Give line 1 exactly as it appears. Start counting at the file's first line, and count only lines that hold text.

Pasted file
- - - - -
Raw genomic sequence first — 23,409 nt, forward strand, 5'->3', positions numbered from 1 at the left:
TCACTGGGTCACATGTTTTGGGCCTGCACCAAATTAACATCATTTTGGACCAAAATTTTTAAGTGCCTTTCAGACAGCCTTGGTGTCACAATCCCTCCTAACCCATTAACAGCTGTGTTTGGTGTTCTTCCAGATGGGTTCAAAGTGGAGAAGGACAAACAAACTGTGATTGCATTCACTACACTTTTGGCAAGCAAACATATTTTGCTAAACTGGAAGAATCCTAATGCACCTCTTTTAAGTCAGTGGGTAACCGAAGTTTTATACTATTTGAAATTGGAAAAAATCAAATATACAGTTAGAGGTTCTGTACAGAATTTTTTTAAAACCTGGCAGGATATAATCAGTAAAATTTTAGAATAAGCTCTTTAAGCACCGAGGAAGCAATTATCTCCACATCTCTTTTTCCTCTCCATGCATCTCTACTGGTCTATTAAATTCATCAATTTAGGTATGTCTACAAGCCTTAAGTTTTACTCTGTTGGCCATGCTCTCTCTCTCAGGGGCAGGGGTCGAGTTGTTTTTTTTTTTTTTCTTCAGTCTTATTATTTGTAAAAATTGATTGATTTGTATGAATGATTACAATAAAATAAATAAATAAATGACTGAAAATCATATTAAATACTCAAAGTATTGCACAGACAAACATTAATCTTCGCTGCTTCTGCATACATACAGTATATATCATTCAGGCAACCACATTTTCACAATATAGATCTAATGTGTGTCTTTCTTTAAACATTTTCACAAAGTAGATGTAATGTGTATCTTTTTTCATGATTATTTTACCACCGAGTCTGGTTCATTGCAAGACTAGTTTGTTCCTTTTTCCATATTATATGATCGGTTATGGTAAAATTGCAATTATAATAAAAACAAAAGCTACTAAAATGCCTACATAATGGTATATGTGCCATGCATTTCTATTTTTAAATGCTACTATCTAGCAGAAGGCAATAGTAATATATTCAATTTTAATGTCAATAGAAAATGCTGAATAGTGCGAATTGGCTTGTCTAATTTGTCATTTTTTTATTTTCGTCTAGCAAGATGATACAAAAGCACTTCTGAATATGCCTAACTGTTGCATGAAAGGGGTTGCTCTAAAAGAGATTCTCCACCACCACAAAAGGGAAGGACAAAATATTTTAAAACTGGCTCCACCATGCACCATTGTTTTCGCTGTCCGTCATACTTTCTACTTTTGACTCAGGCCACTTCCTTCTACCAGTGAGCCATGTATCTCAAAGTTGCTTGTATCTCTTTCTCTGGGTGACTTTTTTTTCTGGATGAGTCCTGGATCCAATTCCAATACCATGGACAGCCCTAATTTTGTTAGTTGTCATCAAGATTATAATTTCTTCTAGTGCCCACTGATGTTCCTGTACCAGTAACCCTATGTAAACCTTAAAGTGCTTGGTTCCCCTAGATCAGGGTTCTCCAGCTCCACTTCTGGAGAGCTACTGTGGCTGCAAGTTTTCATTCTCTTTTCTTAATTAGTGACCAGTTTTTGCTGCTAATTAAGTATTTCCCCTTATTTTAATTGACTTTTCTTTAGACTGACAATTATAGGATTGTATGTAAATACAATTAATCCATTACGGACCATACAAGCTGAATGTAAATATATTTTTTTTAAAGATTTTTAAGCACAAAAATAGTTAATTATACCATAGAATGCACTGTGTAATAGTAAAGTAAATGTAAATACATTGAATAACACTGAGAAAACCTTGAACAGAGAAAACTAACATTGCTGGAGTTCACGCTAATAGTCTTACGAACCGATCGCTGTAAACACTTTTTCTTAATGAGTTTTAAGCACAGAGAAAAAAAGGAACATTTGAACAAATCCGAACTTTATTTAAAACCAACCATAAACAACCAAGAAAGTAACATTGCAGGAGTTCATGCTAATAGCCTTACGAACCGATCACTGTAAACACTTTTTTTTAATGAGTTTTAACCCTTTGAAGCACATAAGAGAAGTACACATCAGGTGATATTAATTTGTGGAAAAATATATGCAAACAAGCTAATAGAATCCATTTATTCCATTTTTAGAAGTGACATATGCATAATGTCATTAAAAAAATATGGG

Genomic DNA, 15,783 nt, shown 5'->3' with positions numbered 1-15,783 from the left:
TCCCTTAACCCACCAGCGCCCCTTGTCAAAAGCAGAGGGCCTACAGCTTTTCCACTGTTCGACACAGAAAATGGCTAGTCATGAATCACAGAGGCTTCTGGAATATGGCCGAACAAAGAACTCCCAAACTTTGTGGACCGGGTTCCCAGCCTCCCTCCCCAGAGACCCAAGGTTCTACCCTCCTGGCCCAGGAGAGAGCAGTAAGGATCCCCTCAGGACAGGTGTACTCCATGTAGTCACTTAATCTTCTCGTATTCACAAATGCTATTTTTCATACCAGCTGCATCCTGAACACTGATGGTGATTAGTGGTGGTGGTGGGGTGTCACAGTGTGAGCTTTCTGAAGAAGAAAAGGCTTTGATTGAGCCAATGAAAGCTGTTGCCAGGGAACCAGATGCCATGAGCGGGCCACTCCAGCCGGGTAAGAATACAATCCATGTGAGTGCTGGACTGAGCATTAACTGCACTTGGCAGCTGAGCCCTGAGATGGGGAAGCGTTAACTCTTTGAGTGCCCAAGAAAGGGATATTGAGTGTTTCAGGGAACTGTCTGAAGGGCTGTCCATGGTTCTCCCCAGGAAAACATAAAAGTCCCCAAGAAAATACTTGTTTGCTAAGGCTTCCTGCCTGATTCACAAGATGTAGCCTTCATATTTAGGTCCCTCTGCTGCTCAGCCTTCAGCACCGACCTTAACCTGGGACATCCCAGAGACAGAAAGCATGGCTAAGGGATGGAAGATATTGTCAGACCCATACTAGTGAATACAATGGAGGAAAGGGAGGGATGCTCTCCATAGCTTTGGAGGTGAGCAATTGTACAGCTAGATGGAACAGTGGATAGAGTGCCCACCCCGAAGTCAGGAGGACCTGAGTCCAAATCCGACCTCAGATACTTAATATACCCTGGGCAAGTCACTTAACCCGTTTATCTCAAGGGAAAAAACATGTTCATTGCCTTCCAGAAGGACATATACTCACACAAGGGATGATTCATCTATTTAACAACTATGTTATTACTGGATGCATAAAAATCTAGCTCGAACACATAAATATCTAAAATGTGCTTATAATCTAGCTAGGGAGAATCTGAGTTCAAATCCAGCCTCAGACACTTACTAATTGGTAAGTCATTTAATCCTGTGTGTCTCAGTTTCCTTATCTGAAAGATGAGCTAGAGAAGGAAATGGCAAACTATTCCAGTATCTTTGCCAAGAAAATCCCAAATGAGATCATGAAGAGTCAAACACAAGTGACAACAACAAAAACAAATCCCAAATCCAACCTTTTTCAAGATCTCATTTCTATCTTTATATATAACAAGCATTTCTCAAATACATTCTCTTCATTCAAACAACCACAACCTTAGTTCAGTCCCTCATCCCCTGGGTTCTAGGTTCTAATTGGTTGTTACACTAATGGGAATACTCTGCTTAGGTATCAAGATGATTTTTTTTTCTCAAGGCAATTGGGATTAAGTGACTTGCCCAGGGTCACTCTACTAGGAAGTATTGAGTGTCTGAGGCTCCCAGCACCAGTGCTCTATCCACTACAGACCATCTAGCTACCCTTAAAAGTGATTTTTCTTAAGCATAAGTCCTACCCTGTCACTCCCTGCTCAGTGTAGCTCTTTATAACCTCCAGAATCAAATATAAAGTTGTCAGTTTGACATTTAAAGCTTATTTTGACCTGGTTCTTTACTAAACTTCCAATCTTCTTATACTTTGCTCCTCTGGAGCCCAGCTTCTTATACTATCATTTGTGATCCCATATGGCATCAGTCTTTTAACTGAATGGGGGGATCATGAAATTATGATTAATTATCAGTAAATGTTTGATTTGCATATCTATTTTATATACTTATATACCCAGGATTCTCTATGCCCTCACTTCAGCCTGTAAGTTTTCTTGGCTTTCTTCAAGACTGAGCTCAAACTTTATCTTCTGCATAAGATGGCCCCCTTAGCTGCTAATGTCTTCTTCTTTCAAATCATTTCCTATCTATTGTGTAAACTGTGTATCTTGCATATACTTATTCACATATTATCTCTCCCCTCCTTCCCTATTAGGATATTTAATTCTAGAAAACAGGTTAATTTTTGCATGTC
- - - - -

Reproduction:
Raw genomic sequence first — 23,409 nt, forward strand, 5'->3', positions numbered from 1 at the left: